Early on a Saturday morning before a new book release, I opened up social media to learn that one of my launch team members found an error in the advance copy of the book. It made my stomach turn a little. Mistakes really bother me, especially when they are mine. The name of a friend who also is one of my endorsers was misspelled in the body of the book. My stomach knotted up. Misspelling someone’s name feels dishonoring.
In reality, we all make mistakes and it seems like I make at least one every day. Sometimes, they are typos like the one in my book. Sometimes, they are words spoken that should have been kept silent. Sometimes, they are poor decisions that show a lack of sound judgment. In all of these circumstances, mistakes can be important learning lessons. Before we learn, we must recover.
How do we recover from a mistake?
- If possible, apologize. Sometimes, there is no one to apologize to or no way to deliver the apology. The apology should fit the mistake. In the case of the misspelling, I reached out immediately to my friend and told her about the mistake. I sincerely apologized and explained that while the book was already printed, I would be sure to make the correction for the next printing. She was incredibly gracious in her response.
Years ago, I remember making another mistake. I was leaving the office late one fall afternoon. My mind was a million miles away on the work I just left and the chores waiting for me at home. I did something inconsiderate and thoughtless. As I was driving down the driveway, one of the grounds maintenance staff had a big pile of leaves that he had blown off the road to the shoulder. He may have been working on those leaves all afternoon. I didn’t slow down and as I drove by, those leaves blew everywhere. I could see his frustration in my rearview mirror. A simple apology would not solve this situation. It was time to make brownies. The next morning I arrived at work and told the young man how sorry I was for wrecking his day and gave him a peace offering of a pan of brownies. It worked! When I see him, even today, we still laugh about it.
- If possible, correct the error. There are some mistakes we cannot correct. We cannot take back thoughtlessly spoken words. We can cause harm that can never be reversed. In the case of the misspelled name in the book, I could not correct the name before the book released since it was already printed, but I did correct if for the next printing. It’s also important to make the right correction.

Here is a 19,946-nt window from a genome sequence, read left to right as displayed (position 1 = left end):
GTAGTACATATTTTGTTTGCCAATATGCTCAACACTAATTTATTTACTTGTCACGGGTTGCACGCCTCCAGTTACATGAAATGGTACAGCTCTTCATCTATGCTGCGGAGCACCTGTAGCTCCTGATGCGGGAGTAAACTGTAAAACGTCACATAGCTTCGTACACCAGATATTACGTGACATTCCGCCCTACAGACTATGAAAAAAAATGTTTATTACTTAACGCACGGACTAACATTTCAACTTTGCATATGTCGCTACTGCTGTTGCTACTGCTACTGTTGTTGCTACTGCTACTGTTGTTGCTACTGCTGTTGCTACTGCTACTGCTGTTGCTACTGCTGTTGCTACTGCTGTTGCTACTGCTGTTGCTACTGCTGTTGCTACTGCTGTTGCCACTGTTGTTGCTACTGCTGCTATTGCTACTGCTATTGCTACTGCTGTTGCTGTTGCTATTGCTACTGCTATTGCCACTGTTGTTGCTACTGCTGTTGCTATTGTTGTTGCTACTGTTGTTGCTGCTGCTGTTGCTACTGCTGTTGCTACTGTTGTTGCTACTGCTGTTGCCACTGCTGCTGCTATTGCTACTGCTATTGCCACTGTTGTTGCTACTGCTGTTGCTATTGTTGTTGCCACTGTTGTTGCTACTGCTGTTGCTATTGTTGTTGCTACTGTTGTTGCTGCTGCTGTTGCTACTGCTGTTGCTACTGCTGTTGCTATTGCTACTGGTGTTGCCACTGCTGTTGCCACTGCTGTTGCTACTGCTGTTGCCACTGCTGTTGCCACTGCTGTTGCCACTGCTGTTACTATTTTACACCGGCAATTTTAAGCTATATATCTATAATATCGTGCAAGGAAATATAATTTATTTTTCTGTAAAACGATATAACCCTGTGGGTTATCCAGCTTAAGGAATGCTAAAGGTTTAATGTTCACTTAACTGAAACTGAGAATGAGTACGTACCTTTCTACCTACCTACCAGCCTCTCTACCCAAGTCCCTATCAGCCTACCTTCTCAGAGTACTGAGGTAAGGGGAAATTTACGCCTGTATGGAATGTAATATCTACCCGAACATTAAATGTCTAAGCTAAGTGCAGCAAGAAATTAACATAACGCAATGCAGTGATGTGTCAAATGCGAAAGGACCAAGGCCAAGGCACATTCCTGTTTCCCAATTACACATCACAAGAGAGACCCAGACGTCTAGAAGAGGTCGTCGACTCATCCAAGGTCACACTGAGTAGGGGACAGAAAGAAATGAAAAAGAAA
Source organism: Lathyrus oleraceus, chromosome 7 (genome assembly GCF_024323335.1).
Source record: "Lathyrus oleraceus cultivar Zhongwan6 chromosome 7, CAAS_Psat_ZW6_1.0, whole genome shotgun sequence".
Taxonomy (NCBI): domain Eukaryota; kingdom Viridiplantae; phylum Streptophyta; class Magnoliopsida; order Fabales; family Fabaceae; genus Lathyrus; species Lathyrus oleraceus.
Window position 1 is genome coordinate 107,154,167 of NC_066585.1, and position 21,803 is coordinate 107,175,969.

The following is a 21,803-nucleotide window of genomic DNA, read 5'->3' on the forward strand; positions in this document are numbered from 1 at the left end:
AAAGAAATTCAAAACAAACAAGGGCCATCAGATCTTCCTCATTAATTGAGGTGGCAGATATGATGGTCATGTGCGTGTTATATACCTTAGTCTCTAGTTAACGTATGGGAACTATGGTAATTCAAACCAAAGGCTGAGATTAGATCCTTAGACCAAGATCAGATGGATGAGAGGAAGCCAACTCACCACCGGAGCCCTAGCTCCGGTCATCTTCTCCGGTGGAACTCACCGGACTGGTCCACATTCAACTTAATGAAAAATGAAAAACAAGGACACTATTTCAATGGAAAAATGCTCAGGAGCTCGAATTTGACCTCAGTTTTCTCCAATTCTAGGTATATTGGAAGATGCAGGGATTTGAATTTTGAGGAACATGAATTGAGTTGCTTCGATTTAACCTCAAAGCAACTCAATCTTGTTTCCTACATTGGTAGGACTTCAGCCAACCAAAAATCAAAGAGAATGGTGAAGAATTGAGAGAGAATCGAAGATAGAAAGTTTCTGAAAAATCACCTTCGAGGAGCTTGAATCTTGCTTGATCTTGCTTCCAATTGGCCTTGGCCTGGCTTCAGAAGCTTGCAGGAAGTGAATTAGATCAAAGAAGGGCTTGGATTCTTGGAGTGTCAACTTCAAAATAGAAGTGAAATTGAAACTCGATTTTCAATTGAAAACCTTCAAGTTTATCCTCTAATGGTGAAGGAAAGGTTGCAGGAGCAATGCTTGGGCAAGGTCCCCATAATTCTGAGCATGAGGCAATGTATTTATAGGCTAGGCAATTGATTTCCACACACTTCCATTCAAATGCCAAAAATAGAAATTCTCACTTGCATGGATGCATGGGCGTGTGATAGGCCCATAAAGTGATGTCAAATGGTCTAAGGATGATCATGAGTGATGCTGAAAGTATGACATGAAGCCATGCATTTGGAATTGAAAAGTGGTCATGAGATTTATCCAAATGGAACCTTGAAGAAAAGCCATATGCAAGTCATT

When my son was 12, he achieved an academic award at school. He had worked really hard for two years to earn the recognition. It was special to him and to us. On the night of the awards banquet, I opened the program and his name was not included for the award. He was disappointed and so I was I. After a few minutes of thinking about what to do, I walked up to the school administrator and asked her about the omission. She said, “well we don’t proofread these things.” (Yes, I promise you, she said that.) Her solution was not the right correction. When the program began, she stood up and said to everyone in that packed room, “It has come to my attention that one of the students who is receiving the Presidential Scholar’s Award is not listed in your program. So, if everyone could take a pen and write in __(his first name) __(his middle name)____Turner on your program, he can be added.” My pre-teen son was humiliated. She singled him out and called him by his full name. Twelve year old boys abhor both of those things. It would have been better for her to call him across the stage to receive the award without mentioning the error. Correct the error, if possible, and make sure it’s the right corrective action for the situation.
- If possible, don’t make the same mistake twice. One of the ways we recover from mistakes is to learn from it and not make the same mistake again. Early in my business career, I made a printing error. I produced a brochure for my company and after it was printed, I realized I misspelled “restaurant,” which was especially inappropriate since I worked for a restaurant company! Now, every time I type that word, I double check to see that it is spelled correctly. I have never made that mistake again. I often tell that story to my team members at work when they make a mistake. I want them to know I recognize that I make mistakes, too, and that what I expect from them is to not make the same mistake twice.
Unfortunately, there have been just a few times that I have made the same mistake twice. When that happens with one of my responsibilities at home, my husband and I discuss whether or not a certain task is my real talent. He is much more detailed than me. I tend to be strategic, visionary and creative. He rarely misses a detail. He is meticulous about research whether it is about a vacation we plan to take or a home appliance we need to purchase. We discovered from time to time that I am moving very fast and, sometimes, I don’t slow down for the details. When we make big purchase decisions, I tell him what I want to do, and he does the research to make the right decisions. After a few times of me making the same mistake twice, we realized that this works better for us.
We can recover from our mistakes if we own our mistakes and then apologize sincerely, correct the mistake promptly and avoid making the same mistake twice. Most importantly, we cannot be paralyzed by our mistakes. Once we have taken these three actions, we need to let it go and move on, knowing we have done our best to resolve the situation.
What mistakes are troubling you? Can you use these three steps to recover from them?